A friend of mine (who hopefully will not come after me in case she reads this post) recently went on a date with a guy. They met through mutual friends – Christmas holidays: connecting people. According to her assessment of the date, it went pretty well. Even though they were two relatively different people with regard to lifestyle and interests, they seemed to get along; no lengthy uncomfortable silences.
What do you think of #yolo?
I think it’s something young people tell themselves to justify stupid decisions.
On the other hand, I wholeheartedly believe in good timing. Aka the kind of timing when you are young with
a) a week of no class,
b) some savings, and
c) one of your closest friends just a short Ryanair flight away from you.
So this is pretty much the story of how E. and I decided to visit Edinburgh.
Edinburgh is …
… where the skyline of the city is fairytale-like…
I’m a simple woman. I like handsome, dark-haired men and breakfast food.
And Federal Cafe & Bar in Manchester’s Norther Quarter does the second one exquisitely.
True to my flâneur nature, I decided to wander a bit within England. And my footsteps – or should I say a 3-hour bus ride – led me to Oxford.
The “oh, the sun is finally out excited” look.
Christ Church College. #1 of the 38 colleges in Oxford (tour guide lady made us repeat it until we had learned it by heart). In Oxford, unlike the rest of world, the word college stands for a residence hall or – in US English – a dorm, not for an educational institution.
A first glimpse of Radcliffe Camera.
Hertford Bridge, which joins two parts of Hertford College over New College Lane, is often referred to as the Bridge of Sighs because of its supposed similarity to the famous Bridge of Sighs in Venice. Another Bridge of Sighs (what is about bridges and sighing?) that I had the chance to walk though and photograph about two years ago is the one in Cambridge.
Fun Fact: According to our lovely tour guide lady Cambridge locals/ students/ academics call Oxford “the other place.” Oxford locals/ students/ academics call Cambridge “the other place.”
If you find yourself in Oxford, do yourself a favor and visit the beautiful Covered Market, which is located right in the heart of the city. The Covered Market was officially opened in 1774 in an attempt to keep untidy, messy and unsavoury butcher stalls from the main streets of central Oxford. Nowadays it is home to numerous traders including everything from butchers and greengrocers to gift shops, bakeries and cafes.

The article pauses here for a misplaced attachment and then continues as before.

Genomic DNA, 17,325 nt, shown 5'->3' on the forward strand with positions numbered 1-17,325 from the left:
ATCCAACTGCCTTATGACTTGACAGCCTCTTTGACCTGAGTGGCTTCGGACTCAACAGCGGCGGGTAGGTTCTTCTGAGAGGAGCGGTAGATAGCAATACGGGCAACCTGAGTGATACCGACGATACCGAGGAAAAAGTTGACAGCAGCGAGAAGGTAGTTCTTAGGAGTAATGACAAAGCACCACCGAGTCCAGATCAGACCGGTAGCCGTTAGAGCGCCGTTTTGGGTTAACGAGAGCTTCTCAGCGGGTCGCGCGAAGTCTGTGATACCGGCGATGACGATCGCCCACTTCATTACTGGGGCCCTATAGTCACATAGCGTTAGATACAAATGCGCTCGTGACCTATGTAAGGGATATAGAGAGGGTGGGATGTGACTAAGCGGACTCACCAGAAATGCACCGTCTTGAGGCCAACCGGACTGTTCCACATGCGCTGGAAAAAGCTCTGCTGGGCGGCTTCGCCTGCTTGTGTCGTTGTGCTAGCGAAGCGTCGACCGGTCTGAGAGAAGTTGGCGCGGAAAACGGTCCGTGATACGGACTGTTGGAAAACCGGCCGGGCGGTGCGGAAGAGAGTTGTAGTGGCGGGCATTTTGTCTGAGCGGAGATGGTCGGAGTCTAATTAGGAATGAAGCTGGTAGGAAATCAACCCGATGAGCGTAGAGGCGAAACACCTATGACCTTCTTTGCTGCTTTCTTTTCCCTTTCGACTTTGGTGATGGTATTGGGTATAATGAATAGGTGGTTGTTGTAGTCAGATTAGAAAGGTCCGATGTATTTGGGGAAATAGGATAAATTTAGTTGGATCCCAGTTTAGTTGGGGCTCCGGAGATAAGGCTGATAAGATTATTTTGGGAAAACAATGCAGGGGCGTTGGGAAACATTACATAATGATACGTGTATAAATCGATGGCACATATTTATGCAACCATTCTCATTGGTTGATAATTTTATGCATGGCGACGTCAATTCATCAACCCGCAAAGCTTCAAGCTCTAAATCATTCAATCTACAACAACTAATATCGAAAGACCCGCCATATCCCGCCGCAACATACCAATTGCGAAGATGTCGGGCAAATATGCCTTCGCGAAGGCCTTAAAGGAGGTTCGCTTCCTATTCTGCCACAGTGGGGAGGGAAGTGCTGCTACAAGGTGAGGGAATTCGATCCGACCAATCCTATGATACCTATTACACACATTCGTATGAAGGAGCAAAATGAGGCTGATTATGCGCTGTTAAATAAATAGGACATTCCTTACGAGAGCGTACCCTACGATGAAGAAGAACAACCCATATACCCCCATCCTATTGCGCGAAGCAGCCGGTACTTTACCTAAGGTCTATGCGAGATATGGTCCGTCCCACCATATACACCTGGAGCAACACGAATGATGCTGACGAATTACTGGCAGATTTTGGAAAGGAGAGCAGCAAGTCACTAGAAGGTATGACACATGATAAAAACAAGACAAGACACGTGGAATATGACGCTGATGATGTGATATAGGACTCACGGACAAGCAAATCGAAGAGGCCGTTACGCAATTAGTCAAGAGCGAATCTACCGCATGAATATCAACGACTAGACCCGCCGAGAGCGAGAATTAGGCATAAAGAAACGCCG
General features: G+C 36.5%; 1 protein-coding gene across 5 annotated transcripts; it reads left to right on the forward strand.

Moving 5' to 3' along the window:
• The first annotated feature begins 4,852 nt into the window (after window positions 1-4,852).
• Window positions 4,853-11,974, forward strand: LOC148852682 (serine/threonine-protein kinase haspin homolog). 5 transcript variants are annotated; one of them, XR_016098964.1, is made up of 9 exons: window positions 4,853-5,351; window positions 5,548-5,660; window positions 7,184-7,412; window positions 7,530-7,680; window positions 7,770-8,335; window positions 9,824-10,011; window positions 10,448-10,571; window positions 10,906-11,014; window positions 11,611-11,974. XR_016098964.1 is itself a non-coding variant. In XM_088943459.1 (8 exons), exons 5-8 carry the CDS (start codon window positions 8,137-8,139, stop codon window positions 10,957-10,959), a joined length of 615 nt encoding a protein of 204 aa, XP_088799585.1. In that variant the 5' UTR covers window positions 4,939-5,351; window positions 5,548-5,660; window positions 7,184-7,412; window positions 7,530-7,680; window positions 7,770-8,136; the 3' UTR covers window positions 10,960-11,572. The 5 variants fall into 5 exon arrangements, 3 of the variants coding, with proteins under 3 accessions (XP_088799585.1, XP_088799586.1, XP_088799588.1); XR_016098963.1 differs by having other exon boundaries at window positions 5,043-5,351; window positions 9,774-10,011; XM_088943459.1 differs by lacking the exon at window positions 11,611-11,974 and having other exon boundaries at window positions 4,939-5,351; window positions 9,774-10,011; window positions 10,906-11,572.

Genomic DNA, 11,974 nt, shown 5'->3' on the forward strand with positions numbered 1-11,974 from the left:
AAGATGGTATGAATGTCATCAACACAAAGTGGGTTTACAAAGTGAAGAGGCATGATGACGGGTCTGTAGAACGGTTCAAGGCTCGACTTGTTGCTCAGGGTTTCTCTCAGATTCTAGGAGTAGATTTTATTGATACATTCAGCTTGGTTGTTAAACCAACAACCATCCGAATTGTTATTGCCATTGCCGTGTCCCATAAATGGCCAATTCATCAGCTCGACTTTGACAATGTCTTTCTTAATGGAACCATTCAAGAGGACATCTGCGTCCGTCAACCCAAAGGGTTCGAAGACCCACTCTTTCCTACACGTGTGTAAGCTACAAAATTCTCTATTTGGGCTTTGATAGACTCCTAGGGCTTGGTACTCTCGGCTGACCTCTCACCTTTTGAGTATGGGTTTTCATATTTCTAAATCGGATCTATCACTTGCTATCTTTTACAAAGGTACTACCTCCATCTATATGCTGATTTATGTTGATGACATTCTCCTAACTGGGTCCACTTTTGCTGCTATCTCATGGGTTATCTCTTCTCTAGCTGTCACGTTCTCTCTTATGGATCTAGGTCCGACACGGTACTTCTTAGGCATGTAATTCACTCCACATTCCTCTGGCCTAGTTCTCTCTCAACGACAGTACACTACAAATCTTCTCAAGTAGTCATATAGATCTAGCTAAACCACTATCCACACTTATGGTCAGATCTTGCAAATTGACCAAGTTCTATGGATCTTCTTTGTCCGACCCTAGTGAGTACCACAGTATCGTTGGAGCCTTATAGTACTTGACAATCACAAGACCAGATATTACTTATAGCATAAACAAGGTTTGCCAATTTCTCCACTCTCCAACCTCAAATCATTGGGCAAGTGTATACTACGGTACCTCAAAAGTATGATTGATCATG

The Cake Shop: Where Magic Meets Sugar.
Here’s a bubble tea shop covered in post-it notes of gratitude.
Take this one for example.
We decided to spend the last hour of our trip strolling along Thames. Okay, we were initially looking for the Botanic Garden, but we got a bit lost along the way. The view was very rewarding, nevertheless.
It reminded me a bit of Queich, the tributary river of Upper Rhine that flows next to Germersheim, which made me realise that I’ve missed it a little.
Dear Lykke Li,
I followed rivers as you suggested (Thames to be exact) and it brought me to Oxford, where I had a blast. Still prefer Cambridge to Oxford, though. Considering that so many places in Oxford where used as setting for the Harry Potter movies, what does this preference suggest? Do I still deserve to be considered a loyal HP fan, or not?
It’s been a long time since the last time I blogged. Lots of things have happened since, right?
First of all, I visited Hamburg. And fell in love with it (I hope that I’ll be able to share some photos and tips from my trip very very soon).
Summer is over, but that does not mean that traveling adventures should stop. Here are some quotes to inspire your travels!
|For more photos of me pretending to have a clue about things I can’t actually do (s. cooking), follow me on Instagram.